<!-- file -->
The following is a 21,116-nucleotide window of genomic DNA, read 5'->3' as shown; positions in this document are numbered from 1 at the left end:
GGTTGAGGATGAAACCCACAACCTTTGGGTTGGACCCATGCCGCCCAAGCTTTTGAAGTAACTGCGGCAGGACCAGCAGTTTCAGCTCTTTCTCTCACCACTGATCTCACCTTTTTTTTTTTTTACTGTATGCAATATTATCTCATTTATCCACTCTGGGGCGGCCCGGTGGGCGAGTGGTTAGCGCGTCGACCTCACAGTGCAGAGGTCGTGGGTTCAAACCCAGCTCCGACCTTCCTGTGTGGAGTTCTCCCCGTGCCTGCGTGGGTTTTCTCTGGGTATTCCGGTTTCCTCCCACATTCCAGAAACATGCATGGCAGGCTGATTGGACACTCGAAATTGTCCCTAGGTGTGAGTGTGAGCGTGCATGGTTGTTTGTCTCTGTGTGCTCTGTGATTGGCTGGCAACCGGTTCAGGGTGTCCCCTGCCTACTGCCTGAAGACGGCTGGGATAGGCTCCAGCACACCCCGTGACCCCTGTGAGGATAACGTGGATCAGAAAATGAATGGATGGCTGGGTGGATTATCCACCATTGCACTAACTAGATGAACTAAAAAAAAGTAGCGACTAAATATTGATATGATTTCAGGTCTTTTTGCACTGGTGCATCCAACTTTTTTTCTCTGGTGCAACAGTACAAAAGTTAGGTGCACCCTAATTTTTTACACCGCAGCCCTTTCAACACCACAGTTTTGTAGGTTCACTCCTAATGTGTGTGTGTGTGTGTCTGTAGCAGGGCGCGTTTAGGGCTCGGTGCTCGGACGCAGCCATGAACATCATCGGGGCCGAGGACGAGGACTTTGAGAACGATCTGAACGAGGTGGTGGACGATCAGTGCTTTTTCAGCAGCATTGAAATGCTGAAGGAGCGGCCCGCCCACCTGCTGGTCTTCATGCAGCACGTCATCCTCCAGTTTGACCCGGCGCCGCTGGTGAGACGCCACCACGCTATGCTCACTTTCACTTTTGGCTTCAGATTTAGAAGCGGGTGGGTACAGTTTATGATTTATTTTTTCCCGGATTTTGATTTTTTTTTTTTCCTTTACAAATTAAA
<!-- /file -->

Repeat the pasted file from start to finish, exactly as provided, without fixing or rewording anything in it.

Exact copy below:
The following is a 21,116-nucleotide window of genomic DNA, read 5'->3' as shown; positions in this document are numbered from 1 at the left end:
GGTTGAGGATGAAACCCACAACCTTTGGGTTGGACCCATGCCGCCCAAGCTTTTGAAGTAACTGCGGCAGGACCAGCAGTTTCAGCTCTTTCTCTCACCACTGATCTCACCTTTTTTTTTTTTTACTGTATGCAATATTATCTCATTTATCCACTCTGGGGCGGCCCGGTGGGCGAGTGGTTAGCGCGTCGACCTCACAGTGCAGAGGTCGTGGGTTCAAACCCAGCTCCGACCTTCCTGTGTGGAGTTCTCCCCGTGCCTGCGTGGGTTTTCTCTGGGTATTCCGGTTTCCTCCCACATTCCAGAAACATGCATGGCAGGCTGATTGGACACTCGAAATTGTCCCTAGGTGTGAGTGTGAGCGTGCATGGTTGTTTGTCTCTGTGTGCTCTGTGATTGGCTGGCAACCGGTTCAGGGTGTCCCCTGCCTACTGCCTGAAGACGGCTGGGATAGGCTCCAGCACACCCCGTGACCCCTGTGAGGATAACGTGGATCAGAAAATGAATGGATGGCTGGGTGGATTATCCACCATTGCACTAACTAGATGAACTAAAAAAAAGTAGCGACTAAATATTGATATGATTTCAGGTCTTTTTGCACTGGTGCATCCAACTTTTTTTCTCTGGTGCAACAGTACAAAAGTTAGGTGCACCCTAATTTTTTACACCGCAGCCCTTTCAACACCACAGTTTTGTAGGTTCACTCCTAATGTGTGTGTGTGTGTGTCTGTAGCAGGGCGCGTTTAGGGCTCGGTGCTCGGACGCAGCCATGAACATCATCGGGGCCGAGGACGAGGACTTTGAGAACGATCTGAACGAGGTGGTGGACGATCAGTGCTTTTTCAGCAGCATTGAAATGCTGAAGGAGCGGCCCGCCCACCTGCTGGTCTTCATGCAGCACGTCATCCTCCAGTTTGACCCGGCGCCGCTGGTGAGACGCCACCACGCTATGCTCACTTTCACTTTTGGCTTCAGATTTAGAAGCGGGTGGGTACAGTTTATGATTTATTTTTTCCCGGATTTTGATTTTTTTTTTTTCCTTTACAAATTAAA